The recent Bank of England interest rate rise and the subsequent comments around the increased likelihood of a ‘no deal’ Brexit caused a sharp drop in the pound as it tumbled to a low of €1.1208. This immediately added an extra 0.34% onto the bill for the 5+ millions of Brits holidaying in France this summer. So, your demi-pression by 3 pence. Not a too heavy price to pay, in return for a glorious couple of weeks enjoying all that France has to offer. But If you were thinking of buying in France a fluctuating exchange rate is a much larger issue. Looking at the average rate per month over the last 12 months, the purchase price in pounds of a €300,000 French cottage in Dordogne has varied from £261,888 (based on a £1/€1.145 in April 2018) to £267,134 (£1/€1.123 on 5th August 2018). That’s an increase of £5,246. Then you’ve also got the relative increases in notaires fees (typically these are 7% of the purchase price). With this uncertainty, it’s understandable that many of you might be thinking of putting your purchase decision on hold. However, how long are you prepared to wait? Who knows what the exchange rate is going to be next month, next year, in five years – are you really prepared to give up on your dream?

Luckily you don’t have to be able to predict the future to buy in France – there is a way you can mitigate the effects of a fluctuating exchange rate, and even reduce the relative cost of purchasing: buying with a French mortgage (a mortgage in euros arranged with a French bank).

The Sterling cost of purchasing a property in France is only fixed when you transfer your currency from your home currency into the Euro. Part financing your purchase with Euros by taking out a Euro mortgage will allow you to delay this transfer until markets and the exchange rate has recovered in your favour, whilst leaving your sterling savings and investments earning interest and growing in value.

Let us explain with an example:

Mr and Mrs McMillan wanted to purchase an appartment in Annecy. Their offer of €400k was accepted and they prepared to transfer all their sterling savings over to Euros. With an exchange rate of £1/€1.12 the purchase price of their cottage was £357,143. However, overnight the exchange rate moved to £1/€1.08 and the sterling purchase price of their appartment was suddenly increased by £13,227 to £370,370. So, they investigated taking out a French mortgage. They decided on a fixed rate interest-only product for 7 years at a rate of 2.75% with a maximum LTV of 75% (a loan of €300,000). In total they had to transfer €100,000 or £92.5k for their personal contribution and pay €688 each month for the mortgage. After 3 years, the pound strengthened against the Euro and reached 1.18. At that point the McMillan’s decided to repay the mortgage back in full. They owed the full balance as they had opted for interest-only, so had to pay €300k – but at the new exchange rate this was only £222,222. Plus, as cautious investors, they had earned an average 4% interest on their savings so this more than offset the mortgage payments. Even when considering the 3 years of mortgage payments and the Early Repayment Charges (which, in France are either non-existant or very low (typically 6 months worth of interest)), the McMillan’s have saved £31k by taking out the mortgage. That’s the equivalent of putting in a swimming pool or revamping the kitchen.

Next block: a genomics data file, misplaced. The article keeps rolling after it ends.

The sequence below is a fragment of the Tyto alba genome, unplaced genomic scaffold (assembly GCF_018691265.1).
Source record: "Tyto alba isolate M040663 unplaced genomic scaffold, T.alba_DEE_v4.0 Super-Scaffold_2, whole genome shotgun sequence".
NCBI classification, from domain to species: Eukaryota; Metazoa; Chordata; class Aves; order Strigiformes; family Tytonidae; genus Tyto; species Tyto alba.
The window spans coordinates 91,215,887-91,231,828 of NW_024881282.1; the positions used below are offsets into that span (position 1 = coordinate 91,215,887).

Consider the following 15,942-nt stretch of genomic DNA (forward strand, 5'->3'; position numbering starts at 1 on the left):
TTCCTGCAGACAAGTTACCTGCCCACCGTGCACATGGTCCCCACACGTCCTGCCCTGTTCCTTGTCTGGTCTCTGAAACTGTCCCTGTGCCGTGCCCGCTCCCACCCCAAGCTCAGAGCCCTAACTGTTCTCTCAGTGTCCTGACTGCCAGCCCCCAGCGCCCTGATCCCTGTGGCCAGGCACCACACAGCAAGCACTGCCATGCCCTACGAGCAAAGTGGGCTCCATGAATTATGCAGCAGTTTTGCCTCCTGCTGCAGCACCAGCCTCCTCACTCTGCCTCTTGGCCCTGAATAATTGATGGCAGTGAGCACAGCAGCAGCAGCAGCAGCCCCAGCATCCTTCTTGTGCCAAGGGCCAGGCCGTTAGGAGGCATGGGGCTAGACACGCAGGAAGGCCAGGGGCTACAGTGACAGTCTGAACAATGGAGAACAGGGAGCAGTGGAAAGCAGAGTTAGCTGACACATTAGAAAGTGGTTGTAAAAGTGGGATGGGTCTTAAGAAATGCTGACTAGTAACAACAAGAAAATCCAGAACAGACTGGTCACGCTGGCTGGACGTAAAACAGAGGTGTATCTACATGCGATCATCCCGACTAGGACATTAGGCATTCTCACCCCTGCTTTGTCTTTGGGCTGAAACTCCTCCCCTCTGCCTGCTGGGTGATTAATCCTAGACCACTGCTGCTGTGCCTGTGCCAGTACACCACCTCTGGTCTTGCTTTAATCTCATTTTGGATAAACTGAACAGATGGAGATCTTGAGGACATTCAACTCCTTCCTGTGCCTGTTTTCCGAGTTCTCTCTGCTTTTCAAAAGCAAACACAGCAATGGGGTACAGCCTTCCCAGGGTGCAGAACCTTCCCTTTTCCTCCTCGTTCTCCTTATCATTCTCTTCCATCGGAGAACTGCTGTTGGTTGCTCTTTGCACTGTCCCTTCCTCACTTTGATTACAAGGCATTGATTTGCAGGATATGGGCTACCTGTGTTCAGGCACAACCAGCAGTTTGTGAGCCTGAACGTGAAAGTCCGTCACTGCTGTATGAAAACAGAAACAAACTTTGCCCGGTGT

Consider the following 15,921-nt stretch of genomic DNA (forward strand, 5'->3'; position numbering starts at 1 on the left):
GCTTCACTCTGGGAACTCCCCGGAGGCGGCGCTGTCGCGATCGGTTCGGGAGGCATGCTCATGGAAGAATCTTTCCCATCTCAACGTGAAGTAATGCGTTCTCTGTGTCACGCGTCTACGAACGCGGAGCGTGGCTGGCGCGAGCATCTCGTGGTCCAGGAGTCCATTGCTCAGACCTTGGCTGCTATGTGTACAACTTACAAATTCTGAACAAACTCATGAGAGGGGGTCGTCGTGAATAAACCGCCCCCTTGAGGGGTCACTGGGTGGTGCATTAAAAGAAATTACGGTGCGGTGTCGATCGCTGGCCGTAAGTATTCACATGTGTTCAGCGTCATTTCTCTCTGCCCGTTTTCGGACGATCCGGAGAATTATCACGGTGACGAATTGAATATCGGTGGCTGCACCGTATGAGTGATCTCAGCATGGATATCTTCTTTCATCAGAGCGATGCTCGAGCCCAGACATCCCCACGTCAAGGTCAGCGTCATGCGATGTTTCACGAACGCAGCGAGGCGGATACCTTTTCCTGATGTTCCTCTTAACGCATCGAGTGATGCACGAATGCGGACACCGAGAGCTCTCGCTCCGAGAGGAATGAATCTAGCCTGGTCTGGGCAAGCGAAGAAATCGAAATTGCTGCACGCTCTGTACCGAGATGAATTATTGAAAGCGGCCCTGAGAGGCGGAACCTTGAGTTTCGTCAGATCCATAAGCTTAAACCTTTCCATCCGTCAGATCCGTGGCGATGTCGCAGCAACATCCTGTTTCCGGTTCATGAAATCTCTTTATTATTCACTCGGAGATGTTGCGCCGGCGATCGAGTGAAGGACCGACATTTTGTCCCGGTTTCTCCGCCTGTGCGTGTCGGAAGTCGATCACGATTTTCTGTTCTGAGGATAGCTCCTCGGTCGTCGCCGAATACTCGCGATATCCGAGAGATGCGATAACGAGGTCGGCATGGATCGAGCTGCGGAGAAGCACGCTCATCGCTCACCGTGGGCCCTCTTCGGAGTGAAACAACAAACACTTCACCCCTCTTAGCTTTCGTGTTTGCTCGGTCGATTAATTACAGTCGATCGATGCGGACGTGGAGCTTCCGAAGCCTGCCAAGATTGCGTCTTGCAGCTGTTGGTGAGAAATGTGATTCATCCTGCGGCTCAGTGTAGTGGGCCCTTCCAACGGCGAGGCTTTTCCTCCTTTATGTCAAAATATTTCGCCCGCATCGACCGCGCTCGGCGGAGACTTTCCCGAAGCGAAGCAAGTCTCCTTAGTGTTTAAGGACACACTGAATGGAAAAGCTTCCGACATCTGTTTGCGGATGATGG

The secondary benefit of buying with a French mortgage is that you don’t lock your savings into your French home. Unlike the UK it is impossible to release equity on a French property if you already own it outright (i.e. you don’t buy it with a mortgage). Once you have bought it in cash, you will only be able to get money out of it by selling the house. Therefore, you need to be very certain that you will not need all or some of that money in the future (for university fees, children’s weddings etc) before buying without a French mortgage.

Buying overseas is unlikely to be done on a whim, and it can be easy to put it off when we enter a period of political or economic uncertainty. However, whilst no-one has a crystal ball, purchasing in France does not need to be a step into the financial unknown. Taking out a French mortgage, specifically with a fixed or capped product can ensure that you are both protected from interest rate rises and hedged against exchange rate fluctuations. So, what are you waiting for? Complete our online form or give us a call on 0207 484 4600 for a personalised French mortgage quote

Further reading:

13 Aug 2018